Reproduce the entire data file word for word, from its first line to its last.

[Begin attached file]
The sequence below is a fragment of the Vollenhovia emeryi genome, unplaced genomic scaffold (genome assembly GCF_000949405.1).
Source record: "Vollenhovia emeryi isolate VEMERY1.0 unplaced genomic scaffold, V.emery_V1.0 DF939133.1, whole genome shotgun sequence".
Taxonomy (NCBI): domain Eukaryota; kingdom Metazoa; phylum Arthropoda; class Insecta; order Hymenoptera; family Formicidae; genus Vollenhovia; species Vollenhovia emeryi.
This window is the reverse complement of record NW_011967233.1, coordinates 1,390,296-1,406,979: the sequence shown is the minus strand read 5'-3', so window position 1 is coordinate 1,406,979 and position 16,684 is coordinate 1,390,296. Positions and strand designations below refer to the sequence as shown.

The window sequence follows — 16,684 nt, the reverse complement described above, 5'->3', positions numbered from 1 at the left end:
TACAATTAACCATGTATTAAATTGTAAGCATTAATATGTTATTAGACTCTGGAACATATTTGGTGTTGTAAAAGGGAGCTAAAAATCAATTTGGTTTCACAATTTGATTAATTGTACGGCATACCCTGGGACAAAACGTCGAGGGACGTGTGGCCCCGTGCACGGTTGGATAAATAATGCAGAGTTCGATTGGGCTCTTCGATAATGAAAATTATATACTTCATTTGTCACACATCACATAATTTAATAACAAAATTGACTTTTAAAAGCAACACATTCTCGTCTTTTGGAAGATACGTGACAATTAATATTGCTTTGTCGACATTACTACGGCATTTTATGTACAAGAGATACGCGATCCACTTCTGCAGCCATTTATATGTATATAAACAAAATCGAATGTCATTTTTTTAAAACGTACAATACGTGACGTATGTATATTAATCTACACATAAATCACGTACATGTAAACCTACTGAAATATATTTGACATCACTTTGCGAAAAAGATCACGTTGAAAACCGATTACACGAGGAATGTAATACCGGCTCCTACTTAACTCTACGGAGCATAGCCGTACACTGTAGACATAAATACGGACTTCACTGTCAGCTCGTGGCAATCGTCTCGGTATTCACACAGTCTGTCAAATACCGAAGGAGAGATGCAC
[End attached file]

The sequence below is a fragment of the Vollenhovia emeryi genome, unplaced genomic scaffold (genome assembly GCF_000949405.1).
Source record: "Vollenhovia emeryi isolate VEMERY1.0 unplaced genomic scaffold, V.emery_V1.0 DF939133.1, whole genome shotgun sequence".
Taxonomy (NCBI): domain Eukaryota; kingdom Metazoa; phylum Arthropoda; class Insecta; order Hymenoptera; family Formicidae; genus Vollenhovia; species Vollenhovia emeryi.
This window is the reverse complement of record NW_011967233.1, coordinates 1,390,296-1,406,979: the sequence shown is the minus strand read 5'-3', so window position 1 is coordinate 1,406,979 and position 16,684 is coordinate 1,390,296. Positions and strand designations below refer to the sequence as shown.

The window sequence follows — 16,684 nt, the reverse complement described above, 5'->3', positions numbered from 1 at the left end:
TACAATTAACCATGTATTAAATTGTAAGCATTAATATGTTATTAGACTCTGGAACATATTTGGTGTTGTAAAAGGGAGCTAAAAATCAATTTGGTTTCACAATTTGATTAATTGTACGGCATACCCTGGGACAAAACGTCGAGGGACGTGTGGCCCCGTGCACGGTTGGATAAATAATGCAGAGTTCGATTGGGCTCTTCGATAATGAAAATTATATACTTCATTTGTCACACATCACATAATTTAATAACAAAATTGACTTTTAAAAGCAACACATTCTCGTCTTTTGGAAGATACGTGACAATTAATATTGCTTTGTCGACATTACTACGGCATTTTATGTACAAGAGATACGCGATCCACTTCTGCAGCCATTTATATGTATATAAACAAAATCGAATGTCATTTTTTTAAAACGTACAATACGTGACGTATGTATATTAATCTACACATAAATCACGTACATGTAAACCTACTGAAATATATTTGACATCACTTTGCGAAAAAGATCACGTTGAAAACCGATTACACGAGGAATGTAATACCGGCTCCTACTTAACTCTACGGAGCATAGCCGTACACTGTAGACATAAATACGGACTTCACTGTCAGCTCGTGGCAATCGTCTCGGTATTCACACAGTCTGTCAAATACCGAAGGAGAGATGCAC